I’ve been reading about this topic, so I thought I would try to apply some of the tips I thought I learned. I don’t think I learned correctly.
I had a scrap circle of 1/8 hardwood plywood. I thought I would try to throw on a monogram design since I am going to have about 8 of these scraps from my current project. I had just finished cutting the main board, so I left all of the settings the same (which was just “medium cherry plywood”).
I took out my main piece, put in my circle directly onto the crumb tray, opened a new project from file, then used the “set focus” tool and clicked on the center of the circle. Afer GF did it’s thing, I drug the artwork to the top of the wood and hit print. Obviously, it did not print correctly.
Did I do the sequence wrong? Did I miss a step? Something else?
I would guess that the Set Focus fell off the edge of your piece - but that generally only happens with tiny pieces.
Any chance the head could have hit something?
Did you use “set focus” the first time you printed, or did you just set the default for “medium cherry plywood” and let it do it’s thing? If you used the default focus for the 1st one, and “Set focus” for the second one, AND there is a difference in thickness between your material and the proofgrade medium cherry plywood, it could cause misalignment between the two cuts. Try using set focus on both of them.
EDIT: And make sure the focus dot is hitting your material, as deirdrebeth suggests.
OK, thanks. I did NOT use “set focus” on the first piece. The scrap came from the first piece, so that’s why I just left all the settings the same. It was the same material from the same board. (not proofgrade)
I think not using set focus was your downfall. Also try placing your project directly under the camera.
Thanks, David. Do you mean not hitting it the first time? I did use “set focus” for the circle, but the circle was my second project and I did not set focus for the first project. And I did try to put it as close to under the lid camera as possible.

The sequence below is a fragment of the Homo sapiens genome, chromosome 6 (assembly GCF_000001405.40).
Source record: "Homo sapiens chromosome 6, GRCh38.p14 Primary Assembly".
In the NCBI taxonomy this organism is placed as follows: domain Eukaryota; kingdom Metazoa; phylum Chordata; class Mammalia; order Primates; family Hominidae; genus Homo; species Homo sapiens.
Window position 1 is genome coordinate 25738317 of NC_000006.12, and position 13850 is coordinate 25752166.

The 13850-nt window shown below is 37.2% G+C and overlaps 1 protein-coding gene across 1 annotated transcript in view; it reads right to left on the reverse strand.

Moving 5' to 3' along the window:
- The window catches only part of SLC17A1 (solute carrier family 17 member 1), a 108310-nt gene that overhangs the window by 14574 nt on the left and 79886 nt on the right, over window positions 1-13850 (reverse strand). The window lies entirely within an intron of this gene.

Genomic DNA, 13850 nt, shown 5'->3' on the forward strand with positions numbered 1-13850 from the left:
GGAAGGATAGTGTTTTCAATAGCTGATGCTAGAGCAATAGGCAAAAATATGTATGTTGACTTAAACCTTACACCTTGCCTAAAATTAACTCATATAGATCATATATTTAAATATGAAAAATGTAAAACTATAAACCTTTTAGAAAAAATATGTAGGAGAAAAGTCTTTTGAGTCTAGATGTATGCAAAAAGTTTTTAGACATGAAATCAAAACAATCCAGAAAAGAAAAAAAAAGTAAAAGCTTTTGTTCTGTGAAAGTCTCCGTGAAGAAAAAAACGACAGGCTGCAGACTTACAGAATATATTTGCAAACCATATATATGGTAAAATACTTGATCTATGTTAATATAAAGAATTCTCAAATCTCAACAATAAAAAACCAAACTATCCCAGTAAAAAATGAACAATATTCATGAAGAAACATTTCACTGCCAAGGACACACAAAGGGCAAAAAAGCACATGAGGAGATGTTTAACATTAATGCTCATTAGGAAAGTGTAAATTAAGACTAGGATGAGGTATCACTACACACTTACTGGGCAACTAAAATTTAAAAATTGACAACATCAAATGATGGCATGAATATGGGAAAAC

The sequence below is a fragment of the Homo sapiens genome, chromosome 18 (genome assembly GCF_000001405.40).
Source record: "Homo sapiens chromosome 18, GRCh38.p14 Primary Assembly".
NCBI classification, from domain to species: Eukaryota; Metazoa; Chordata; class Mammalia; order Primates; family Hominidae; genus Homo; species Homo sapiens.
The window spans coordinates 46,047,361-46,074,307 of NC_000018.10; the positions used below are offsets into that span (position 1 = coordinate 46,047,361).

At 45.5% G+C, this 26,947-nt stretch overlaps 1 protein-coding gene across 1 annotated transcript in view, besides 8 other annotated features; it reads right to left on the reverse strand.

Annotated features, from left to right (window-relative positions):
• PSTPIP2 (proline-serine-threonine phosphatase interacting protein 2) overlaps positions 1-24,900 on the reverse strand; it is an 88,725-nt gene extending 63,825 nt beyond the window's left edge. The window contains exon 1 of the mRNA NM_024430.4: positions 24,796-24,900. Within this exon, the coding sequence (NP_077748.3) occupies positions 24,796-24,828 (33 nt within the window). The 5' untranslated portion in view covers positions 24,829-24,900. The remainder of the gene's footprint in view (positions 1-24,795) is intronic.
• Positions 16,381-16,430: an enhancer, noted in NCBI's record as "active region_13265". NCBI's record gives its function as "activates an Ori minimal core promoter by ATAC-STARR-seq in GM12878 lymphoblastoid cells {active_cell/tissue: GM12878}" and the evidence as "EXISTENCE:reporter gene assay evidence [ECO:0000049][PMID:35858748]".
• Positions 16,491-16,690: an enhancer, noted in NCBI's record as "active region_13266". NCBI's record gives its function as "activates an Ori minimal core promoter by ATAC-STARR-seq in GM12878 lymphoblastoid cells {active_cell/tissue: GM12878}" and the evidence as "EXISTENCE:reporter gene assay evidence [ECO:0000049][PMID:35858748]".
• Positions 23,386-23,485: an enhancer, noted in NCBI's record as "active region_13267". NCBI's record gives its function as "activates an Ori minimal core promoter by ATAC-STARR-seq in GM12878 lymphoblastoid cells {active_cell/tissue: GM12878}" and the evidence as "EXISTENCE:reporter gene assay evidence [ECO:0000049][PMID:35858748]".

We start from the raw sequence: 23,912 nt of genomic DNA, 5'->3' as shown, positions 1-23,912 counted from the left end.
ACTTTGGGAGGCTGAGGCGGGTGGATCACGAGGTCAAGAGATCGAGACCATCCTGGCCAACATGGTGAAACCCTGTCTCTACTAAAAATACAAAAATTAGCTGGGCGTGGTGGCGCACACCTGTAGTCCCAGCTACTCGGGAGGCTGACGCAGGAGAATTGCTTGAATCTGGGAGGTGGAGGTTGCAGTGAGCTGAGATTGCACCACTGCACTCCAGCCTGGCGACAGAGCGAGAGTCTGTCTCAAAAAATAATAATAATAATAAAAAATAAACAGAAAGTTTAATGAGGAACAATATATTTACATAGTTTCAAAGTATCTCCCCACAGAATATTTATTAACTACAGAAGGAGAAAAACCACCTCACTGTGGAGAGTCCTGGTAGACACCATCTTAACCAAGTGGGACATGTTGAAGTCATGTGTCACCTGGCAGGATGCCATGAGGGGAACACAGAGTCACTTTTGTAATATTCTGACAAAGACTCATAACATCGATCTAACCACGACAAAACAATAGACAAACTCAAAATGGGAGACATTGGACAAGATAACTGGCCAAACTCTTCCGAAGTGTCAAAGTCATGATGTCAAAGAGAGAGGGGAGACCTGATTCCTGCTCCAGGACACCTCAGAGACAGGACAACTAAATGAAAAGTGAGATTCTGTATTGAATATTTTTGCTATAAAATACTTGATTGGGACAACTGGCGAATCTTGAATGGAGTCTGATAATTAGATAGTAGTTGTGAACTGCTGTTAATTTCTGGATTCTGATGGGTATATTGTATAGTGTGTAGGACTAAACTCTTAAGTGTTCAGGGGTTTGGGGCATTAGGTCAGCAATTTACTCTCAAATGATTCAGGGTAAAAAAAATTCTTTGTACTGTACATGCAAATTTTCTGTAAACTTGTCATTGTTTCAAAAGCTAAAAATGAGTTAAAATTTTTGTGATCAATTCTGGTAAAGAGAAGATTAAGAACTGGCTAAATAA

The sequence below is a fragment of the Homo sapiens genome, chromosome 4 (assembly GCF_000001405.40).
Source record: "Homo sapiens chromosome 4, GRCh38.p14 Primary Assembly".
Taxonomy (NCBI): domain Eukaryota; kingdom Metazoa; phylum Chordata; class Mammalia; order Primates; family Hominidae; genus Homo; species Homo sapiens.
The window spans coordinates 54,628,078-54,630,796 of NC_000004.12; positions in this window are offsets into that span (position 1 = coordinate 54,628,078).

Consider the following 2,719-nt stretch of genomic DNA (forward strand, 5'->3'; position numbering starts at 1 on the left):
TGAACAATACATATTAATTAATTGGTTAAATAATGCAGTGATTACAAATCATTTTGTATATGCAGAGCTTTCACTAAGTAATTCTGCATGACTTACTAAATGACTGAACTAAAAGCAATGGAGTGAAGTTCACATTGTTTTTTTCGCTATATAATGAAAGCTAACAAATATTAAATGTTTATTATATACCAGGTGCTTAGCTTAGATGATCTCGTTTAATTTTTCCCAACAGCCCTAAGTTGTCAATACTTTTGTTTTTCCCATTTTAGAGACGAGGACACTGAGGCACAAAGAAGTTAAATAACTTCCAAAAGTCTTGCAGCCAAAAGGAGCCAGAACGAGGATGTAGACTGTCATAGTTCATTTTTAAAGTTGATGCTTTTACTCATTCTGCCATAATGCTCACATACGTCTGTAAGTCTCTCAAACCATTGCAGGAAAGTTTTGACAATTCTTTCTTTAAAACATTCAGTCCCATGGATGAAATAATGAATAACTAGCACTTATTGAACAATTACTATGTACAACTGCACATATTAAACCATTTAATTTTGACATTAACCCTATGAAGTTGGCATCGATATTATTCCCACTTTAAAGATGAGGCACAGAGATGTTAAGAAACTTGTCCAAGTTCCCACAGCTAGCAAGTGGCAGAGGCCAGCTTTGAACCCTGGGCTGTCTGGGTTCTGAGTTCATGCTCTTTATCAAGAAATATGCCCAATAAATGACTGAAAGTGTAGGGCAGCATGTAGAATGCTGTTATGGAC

Pretty sure he means EVERY time… Or at least each time you open the lid… (I always use “Set Focus” before hitting the “Print” button)
Sure, I understand (now) that it should be done every time. But, the question is: is not focusing on the first project, and then focusing on the second project, something that might cause the second project to go out of alignment like the image indicates?
I frequently hit set focus several times till it quits jumping about as then it will be at the most repeatable. If it is one or more “too many” it is not much loss.
Oh no, I’m sorry you’ve hit a snag!
There are some amazing suggestions from our other forum users on here. Could you try another test print using Set Focus and let us know how the print turns out?
To look into the misaligned print further to investigate what went wrong, could you let me know the approximate date and time it was performed?
Thanks, Jeremy. As a matter of fact, I just completed a second test about 10 minutes ago. I didn’t change a thing, and this time it worked perfectly.
Just to recap:
- I ran a large project that took up a full board. This was 1/4" birch plywood, using “thick Cherry Plywood” settings. I did NOT use “set focus” for this project.
- After the large project completed, one of the scrap pieces was a 5" circle. I removed all of the pieces of the large project from the glowforge, put in the scrap circle, loaded up new artwork, and did not change the settings.
- For the “second project”, which is just an engrave on the circle, I DID use “set focus”, then placed the artwork, and then hit print.
Again… same exact procedure as the first time, which resulted in a mis-aligned engraving. However, the second time was spot on.
As for the time and date of the first one with an error… I could only guess that it was sometime Sunday evening (Alaska Time), probably around 8 or 9pm.
Thank you everyone for your advice.
Often, when we see an offset this large, it occurs because the head was physically moved or accidentally bumped, which affects the current calibration. I extracted the logs from your Glowforge to investigate the print you reported trouble with, and it looks like the printer head did not start from the “home” position. The head may have been inadvertently moved or bumped while preparing a print.
Please try the following steps in the future if you think you have run into this issue.
- Turn your Glowforge off, and wait about five seconds
- Turn your Glowforge back on
- Wait until all motion has stopped for 30 seconds
- Try your print again
It’s been a little while since I’ve seen any replies on this thread so I’m going to close it. If you still need help with this please either start a new thread or email firstname.lastname@example.org.